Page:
Africa, Development & Aid, Environment, Headlines, Health, Poverty & SDGs

CAMEROON: Stepping Naturally Away from Plastic

YAOUNDÉ, Jan 6 2012 (IPS) - Maya Stella, a restaurant manager in the capital of Cameroon, no longer uses plastic to wrap the corn-fufu that she sells to her customers. She now uses banana or plantain leaves instead, because these are “natural and it is our African culture to use leaves in wrapping food.”

BPA-free baby bottle.  Credit: Photostock

BPA-free baby bottle. Credit: Photostock

Food wrapping practices in Cameroon have changed over time. Traditionally, Cameroonians used banana leaves to wrap corn-fufu, egussi pudding and pounded yams. The slick surface of the leaves keeps things from sticking to them.

But plastic has in recent years replaced the use of leaves. The aroma of banana leaves that gives a specific taste to corn-fufu is now gone, and the taste has become rather bland.

“The food really has a nice flavour when it is wrapped in banana leaves,” says Professor Agatha Tanya, a nutritionist at the University of Yaoundé 1.

The secretary general at the Ministry of the Environment and Sustainable Development, Patrick Akwa, has lauded the gradual return to the use of leaves as an important step towards environmental protection.

“Used plastics very easily degrade the environment if not properly disposed of, but used banana leaves can be thrown away to decay naturally,” he says.

But the immediate reason why Stella has gone back to these “traditional wrapping papers” is because of a news report she heard on state radio to the effect that using plastic to wrap food is dangerous to human health.

“I heard over the radio that plastic papers are not good for wrapping food because they can cause cancer, and I heeded that warning because I have to protect my customers,” she told IPS.

The warning note came from Maurice Dikonta, a chemistry lecturer and researcher at the University of Yaoundé 1. He has been carrying out research on plastics and polymers for the past 15 years. Initially driven by academic interest, Dikonta now believes what he has found out could help save lives.

“When you want to make those plastics have a nice, smooth form, you add what is called plasticisers. These are molecules that make them either soft or smooth or pliable, like the ones you use in wrapping food. And these plasticisers will not stay in the plastic once you put them…in a microwave oven or if you use them to wrap hot food.

“The plasticisers will evaporate under such conditions and then enter your food. And so each time you eat food that is wrapped in plastic paper, you are actually consuming those plasticisers, which are toxic.”

Dr Henry Besong, a medical practitioner at Hope Clinic in Yaoundé, says the toxic chemical substance found in plastics is bisphenol A (BPA).

BPA is an organic compound in polycarbonate plastics used to produce baby bottles, water bottles, can linings, sports equipment, dental sealants and kitchen appliances.

“BPA mimics an estrogen that is found in females, and could cause breast cancer and low sperm count in men,” Besong says.

A report by the United States-based Environmental Working Group lists some of the dangers that could result from exposure to BPA.

“Trace BPA exposure has been shown to disrupt the endocrine system and trigger a wide variety of disorders, including chromosomal and reproductive system abnormalities, impaired brain and neurological functions, cancer, cardiovascular system damage, adult onset diabetes, early puberty, obesity and resistance to chemotherapy,” the report says.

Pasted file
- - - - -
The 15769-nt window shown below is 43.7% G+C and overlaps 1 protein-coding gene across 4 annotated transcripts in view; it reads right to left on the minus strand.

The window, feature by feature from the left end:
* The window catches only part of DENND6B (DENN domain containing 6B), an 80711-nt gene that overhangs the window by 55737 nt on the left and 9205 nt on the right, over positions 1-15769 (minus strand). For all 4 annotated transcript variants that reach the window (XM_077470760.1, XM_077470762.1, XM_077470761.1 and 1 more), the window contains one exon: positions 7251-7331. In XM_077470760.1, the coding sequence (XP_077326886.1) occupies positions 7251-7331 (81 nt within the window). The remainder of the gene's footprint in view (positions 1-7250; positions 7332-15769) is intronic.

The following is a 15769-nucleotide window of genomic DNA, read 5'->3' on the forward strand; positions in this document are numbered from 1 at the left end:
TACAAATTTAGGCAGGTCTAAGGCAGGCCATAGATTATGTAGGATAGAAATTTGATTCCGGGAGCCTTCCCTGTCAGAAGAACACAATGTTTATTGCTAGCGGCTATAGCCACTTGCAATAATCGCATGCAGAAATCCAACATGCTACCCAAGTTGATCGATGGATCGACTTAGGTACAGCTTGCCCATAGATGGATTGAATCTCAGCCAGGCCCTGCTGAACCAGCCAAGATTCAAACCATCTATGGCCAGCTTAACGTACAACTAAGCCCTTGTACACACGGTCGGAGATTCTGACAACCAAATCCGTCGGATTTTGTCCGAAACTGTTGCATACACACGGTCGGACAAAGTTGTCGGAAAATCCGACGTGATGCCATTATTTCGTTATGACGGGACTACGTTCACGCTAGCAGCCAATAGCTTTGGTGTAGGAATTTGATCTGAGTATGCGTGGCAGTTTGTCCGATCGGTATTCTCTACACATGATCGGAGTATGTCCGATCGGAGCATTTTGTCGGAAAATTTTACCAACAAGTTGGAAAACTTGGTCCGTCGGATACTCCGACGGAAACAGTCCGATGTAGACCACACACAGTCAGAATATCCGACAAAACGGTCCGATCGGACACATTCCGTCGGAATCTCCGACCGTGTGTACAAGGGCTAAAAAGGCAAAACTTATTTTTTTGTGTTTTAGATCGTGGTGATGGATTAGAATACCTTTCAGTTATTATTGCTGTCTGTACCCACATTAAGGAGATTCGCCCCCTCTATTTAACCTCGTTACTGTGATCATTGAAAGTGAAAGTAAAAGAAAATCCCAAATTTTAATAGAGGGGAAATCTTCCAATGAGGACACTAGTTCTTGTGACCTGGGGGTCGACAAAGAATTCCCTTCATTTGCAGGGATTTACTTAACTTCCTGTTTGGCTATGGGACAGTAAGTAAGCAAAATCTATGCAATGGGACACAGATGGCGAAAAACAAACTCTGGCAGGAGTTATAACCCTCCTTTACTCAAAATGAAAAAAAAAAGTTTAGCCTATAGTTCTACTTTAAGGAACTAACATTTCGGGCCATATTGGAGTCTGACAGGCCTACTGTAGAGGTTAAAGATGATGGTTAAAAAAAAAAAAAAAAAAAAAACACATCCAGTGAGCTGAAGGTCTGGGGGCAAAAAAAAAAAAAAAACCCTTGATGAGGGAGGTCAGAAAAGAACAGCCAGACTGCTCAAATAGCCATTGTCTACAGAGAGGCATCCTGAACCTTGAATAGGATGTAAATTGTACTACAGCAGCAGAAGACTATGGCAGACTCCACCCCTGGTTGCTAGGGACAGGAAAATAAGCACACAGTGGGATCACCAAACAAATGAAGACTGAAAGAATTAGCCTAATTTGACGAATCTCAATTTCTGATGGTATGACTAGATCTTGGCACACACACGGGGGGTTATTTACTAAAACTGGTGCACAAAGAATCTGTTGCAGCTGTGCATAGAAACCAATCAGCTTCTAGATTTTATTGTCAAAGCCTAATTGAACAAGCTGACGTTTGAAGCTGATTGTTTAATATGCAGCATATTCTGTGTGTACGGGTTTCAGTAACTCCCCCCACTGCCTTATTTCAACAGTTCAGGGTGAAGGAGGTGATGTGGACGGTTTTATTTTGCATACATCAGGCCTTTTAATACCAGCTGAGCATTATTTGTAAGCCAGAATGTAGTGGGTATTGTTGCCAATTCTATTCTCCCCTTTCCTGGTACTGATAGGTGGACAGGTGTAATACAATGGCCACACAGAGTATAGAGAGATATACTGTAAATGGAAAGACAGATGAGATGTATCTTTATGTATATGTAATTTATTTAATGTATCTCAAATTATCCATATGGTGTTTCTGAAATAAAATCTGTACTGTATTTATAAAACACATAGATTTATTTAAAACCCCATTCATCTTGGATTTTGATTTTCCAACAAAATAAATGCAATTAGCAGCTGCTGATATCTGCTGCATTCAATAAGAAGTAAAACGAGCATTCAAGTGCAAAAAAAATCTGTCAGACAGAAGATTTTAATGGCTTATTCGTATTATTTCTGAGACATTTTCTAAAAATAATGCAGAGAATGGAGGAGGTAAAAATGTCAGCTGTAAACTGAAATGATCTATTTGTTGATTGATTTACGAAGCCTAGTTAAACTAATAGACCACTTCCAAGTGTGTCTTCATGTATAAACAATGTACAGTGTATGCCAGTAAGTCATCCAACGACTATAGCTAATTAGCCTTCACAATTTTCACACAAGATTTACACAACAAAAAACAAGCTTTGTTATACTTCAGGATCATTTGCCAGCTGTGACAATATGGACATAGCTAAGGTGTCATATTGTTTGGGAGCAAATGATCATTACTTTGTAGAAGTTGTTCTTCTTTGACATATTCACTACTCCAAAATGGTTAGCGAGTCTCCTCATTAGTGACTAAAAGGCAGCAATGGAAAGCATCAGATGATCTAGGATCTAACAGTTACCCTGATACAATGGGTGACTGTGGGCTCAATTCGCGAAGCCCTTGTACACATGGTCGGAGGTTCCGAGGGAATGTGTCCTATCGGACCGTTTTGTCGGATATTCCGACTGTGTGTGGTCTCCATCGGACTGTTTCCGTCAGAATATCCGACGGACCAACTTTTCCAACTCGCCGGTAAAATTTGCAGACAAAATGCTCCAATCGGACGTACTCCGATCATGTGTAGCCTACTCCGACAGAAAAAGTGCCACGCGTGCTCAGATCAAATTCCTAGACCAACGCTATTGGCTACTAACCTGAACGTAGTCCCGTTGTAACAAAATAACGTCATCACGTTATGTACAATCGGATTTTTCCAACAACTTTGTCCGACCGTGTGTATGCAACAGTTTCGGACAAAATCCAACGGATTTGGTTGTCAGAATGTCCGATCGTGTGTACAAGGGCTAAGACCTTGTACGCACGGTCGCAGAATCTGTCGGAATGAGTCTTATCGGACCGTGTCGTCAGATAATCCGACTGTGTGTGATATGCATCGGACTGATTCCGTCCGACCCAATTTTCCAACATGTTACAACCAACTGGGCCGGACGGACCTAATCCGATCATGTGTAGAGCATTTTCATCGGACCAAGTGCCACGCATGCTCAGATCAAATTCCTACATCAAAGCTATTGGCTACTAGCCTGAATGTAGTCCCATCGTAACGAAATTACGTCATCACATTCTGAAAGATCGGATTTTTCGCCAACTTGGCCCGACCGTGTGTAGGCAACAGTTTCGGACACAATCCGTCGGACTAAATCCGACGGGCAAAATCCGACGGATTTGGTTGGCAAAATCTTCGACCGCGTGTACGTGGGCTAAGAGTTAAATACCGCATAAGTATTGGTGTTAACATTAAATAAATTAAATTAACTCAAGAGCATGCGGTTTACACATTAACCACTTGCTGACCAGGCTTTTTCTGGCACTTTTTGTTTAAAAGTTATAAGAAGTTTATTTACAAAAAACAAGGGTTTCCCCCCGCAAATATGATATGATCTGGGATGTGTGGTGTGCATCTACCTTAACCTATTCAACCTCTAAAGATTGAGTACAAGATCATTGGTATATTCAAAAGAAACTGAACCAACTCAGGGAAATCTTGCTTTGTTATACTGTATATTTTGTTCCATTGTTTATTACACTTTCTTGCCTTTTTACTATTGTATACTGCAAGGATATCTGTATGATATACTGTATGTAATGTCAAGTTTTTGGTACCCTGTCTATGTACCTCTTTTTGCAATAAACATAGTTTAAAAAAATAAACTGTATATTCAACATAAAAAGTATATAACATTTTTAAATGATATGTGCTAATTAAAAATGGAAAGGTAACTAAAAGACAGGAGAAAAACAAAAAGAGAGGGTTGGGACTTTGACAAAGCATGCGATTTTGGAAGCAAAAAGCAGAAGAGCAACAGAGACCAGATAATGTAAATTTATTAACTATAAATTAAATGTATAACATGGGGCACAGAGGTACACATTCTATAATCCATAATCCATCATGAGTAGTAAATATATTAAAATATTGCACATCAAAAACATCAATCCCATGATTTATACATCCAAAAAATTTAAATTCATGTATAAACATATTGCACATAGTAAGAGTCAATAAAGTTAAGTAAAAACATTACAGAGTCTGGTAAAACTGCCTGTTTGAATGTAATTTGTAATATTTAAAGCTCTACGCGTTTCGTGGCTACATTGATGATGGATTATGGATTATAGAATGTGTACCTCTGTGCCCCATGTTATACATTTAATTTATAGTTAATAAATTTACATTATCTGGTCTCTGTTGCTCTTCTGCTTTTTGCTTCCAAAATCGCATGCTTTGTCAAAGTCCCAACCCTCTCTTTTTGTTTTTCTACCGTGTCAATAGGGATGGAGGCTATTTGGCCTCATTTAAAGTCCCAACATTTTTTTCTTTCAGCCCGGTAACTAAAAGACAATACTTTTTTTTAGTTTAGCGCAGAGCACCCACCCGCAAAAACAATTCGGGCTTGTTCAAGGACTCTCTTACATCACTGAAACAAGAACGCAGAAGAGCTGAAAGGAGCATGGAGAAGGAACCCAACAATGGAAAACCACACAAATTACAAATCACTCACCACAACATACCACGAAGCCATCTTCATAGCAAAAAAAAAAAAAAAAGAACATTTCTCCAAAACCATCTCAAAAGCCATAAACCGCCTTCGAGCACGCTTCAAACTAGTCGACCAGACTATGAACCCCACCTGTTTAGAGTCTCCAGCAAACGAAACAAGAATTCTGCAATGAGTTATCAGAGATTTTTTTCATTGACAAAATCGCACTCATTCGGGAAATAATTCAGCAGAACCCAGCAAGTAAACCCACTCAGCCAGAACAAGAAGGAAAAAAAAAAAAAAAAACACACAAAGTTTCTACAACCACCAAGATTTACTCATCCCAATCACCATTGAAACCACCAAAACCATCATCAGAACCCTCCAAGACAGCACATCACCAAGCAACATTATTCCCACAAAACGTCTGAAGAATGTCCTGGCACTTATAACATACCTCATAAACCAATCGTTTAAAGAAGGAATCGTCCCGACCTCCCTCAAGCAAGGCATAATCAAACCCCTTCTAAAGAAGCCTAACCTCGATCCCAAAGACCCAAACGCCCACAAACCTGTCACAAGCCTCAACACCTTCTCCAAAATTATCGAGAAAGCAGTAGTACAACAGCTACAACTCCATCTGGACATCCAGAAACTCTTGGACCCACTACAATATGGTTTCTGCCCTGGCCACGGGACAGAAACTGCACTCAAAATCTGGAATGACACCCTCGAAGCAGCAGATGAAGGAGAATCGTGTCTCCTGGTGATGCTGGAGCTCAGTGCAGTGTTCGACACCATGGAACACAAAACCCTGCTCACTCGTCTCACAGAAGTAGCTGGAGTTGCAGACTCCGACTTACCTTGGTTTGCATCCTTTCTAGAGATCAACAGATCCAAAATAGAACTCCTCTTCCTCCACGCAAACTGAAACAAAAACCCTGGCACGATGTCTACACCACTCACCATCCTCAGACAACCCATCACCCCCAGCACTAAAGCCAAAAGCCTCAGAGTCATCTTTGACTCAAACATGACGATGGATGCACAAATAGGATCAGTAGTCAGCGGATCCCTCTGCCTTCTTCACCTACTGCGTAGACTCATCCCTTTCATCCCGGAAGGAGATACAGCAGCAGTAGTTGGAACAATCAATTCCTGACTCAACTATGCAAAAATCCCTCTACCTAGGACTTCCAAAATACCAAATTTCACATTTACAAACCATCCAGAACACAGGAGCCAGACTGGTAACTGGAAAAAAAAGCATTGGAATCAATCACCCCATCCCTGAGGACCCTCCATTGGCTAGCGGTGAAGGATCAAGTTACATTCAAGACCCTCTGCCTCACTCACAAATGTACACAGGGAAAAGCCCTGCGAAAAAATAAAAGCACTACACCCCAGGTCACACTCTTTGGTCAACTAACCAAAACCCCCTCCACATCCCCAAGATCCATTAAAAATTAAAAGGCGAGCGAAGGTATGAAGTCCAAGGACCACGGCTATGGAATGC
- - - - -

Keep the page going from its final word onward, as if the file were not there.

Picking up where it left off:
But exposure to the toxic substance does not only come from consuming food wrapped in plastic. Because the ester bond that links BPA monomers to one another to form a polymer is not stable, the polymer easily decays with time, releasing BPA into the materials with which it comes into contact like food and water. That means using baby bottles that contain BPA expose children to health risks.

Consequently, many countries are finding ways to deal with the problem. South Africa has become the first African country to ban the “manufacture, importation, exportation, and sale of baby bottles,” while Malaysia plans a total ban on BPA this year.

China, once the world’s leading manufacturer of baby bottles, banned the use of BPA in the production of baby bottles in June, and banned the import and sale of products containing the substance.

The EU and countries like Brazil, Canada, Costa Rica and Turkey have already banned or restricted products containing BPA. And in April, the U.S. Food and Drug Administration will decide whether it will restrict BPA in food packaging.

Professor Tanya says Cameroonians need to stop wrapping food in plastic because “it’s not healthy.” She recommends that banana and plantain leaves be used instead, as they “are not only risk-free, but food wrapped in banana leaves has a very nice flavour.”

Some community radio stations in Cameroon have picked up the warning and are carrying out mass campaigns against the use of plastic to wrap food. In Oku, a locality in Cameroon’s North West Region, the response to the campaign conducted by “The Voice of Oku” has been tremendous.

“I can’t use plastics to wrap food anymore,” says Marceline Yula, a homemaker in Oku, adding that the health of her family must not be compromised.

But there is still a lot of resistance to the warnings. Dikonta says even his wife has been resisting his warnings. “She argues that food looks more presentable when packaged in plastic papers.”

Dikonta says the press, government agencies, and political, religious and traditional authorities must carry out awareness-raising campaigns on the dangers of using plastic to wrap food, especially when it is hot.

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